Stormy Weather

This is extremely disappointing for a Carl Hiaasen novel. It's as funny as Hiaasen's best, but the plotting is horrible. This is one of those books with two storylines that eventually converge, but they do so in the most haphazard way, and afterwards it's not clear why the characters don't just go their separate ways.

Both plots center upon a massive hurricane that strikes Miami. In one we have a tourist couple, a pair of newly weds who were honeymooning at Disneyland. When the hurricane comes, the husband, who's a bit of a schmuck, decides to tour the disaster area. After an encounter with an escaped monkey, husband and wife become separated, and the husband ends up in the hands of deranged ex-governor James "Skink" Tyree, who will be familiar to readers of Hiaasen's other books. Skink kidnaps the husband for, well, no reason other than to make a tourist suffer. It's his thing.

The wife hooks up with a man named Augustine, the owner of the escaped monkey whose interests include long walks on the beach, donating money to charity, and juggling skulls. Together with a state trooper, who happens to be Skink's ex-bodyguard, they arrange to get the husband back.

Meanwhile, we have a second, more interesting plot, involving criminal low-lifes (this being a Hiaasen novel, you can be sure they're terminally stupid) who want to cash in on the hurricane by pulling some insurance fraud. Matters are complicated because one of the men involved is a mobile home salesman, and another a building inspector. Both were lax in their jobs -- the salesman lying through his teeth about the ability of trailers to withstand hurricanes, and the inspector having conducted his inspections from his car. A number of people have had their homes destroyed because of these yahoos, and some of them want revenge.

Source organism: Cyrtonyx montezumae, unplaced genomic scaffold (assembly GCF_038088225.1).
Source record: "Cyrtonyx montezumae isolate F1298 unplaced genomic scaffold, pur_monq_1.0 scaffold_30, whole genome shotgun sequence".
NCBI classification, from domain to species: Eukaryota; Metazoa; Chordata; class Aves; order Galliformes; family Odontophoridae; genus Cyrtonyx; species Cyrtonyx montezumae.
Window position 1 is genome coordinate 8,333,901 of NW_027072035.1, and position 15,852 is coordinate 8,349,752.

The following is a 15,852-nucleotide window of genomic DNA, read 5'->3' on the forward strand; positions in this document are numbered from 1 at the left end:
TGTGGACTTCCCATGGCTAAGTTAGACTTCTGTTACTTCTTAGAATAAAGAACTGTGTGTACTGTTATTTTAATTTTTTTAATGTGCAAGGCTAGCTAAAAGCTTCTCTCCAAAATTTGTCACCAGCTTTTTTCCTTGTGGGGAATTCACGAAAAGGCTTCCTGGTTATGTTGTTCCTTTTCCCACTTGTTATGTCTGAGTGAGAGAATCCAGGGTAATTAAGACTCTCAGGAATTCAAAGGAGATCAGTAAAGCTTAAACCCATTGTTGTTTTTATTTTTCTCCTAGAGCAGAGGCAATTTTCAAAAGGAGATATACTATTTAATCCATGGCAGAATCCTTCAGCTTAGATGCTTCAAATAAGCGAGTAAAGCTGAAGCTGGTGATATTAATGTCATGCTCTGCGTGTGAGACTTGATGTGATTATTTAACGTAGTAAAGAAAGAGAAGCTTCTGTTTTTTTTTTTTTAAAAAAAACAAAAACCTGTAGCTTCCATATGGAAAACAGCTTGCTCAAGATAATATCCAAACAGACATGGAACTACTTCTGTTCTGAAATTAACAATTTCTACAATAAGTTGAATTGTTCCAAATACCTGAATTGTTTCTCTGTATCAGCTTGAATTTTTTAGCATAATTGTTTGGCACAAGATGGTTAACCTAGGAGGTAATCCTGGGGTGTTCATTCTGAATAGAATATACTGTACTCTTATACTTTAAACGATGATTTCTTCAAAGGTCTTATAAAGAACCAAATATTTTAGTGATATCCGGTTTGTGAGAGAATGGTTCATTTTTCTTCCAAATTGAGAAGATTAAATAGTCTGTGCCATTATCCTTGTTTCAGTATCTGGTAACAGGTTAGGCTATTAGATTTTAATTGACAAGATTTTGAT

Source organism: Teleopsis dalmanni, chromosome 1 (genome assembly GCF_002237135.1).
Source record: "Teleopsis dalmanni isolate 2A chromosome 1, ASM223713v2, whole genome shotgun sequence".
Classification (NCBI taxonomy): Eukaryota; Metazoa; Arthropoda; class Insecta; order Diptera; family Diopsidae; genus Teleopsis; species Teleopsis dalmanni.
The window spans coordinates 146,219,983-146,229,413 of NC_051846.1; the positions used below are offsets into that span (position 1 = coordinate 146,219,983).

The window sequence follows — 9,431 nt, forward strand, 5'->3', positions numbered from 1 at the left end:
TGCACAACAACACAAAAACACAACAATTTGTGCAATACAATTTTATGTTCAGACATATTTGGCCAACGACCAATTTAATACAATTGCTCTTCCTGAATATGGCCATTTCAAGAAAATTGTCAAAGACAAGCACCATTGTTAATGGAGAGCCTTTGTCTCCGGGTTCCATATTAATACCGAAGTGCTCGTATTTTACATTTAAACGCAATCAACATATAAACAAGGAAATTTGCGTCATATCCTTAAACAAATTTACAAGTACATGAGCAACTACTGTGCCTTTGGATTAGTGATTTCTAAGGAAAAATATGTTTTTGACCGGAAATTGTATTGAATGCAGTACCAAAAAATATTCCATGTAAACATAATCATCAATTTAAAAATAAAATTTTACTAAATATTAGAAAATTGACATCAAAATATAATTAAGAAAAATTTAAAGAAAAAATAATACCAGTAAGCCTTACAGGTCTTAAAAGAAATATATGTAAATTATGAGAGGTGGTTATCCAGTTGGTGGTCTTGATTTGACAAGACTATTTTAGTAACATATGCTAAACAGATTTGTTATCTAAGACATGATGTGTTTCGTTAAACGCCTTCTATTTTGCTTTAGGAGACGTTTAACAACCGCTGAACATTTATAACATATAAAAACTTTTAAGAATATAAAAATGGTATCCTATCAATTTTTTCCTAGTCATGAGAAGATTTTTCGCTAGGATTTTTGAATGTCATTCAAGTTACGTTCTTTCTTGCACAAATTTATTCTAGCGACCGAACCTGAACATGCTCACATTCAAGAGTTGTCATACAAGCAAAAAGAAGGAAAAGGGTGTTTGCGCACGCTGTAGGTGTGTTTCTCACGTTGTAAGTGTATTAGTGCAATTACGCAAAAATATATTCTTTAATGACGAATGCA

What strains credibility is that these two men didn't know each other before they got involved in the scam, yet they've angered the same man who comes looking for both of them.

You spend the first half of the book wondering how these two plots will come together, and when they do you'll be asking, "Wait, that's it?" One plot line gets resolved halfway through the book, and then the characters from that story get drawn into the other part of the book for no good reason. They're like, "Oh, wow, that looks like an interesting story, and we have nothing to do now that we've finished our plot, so let's jump into that for no reason."

As entertaining as the book is, I just can't recommend it as highly as Hiaasen's other books.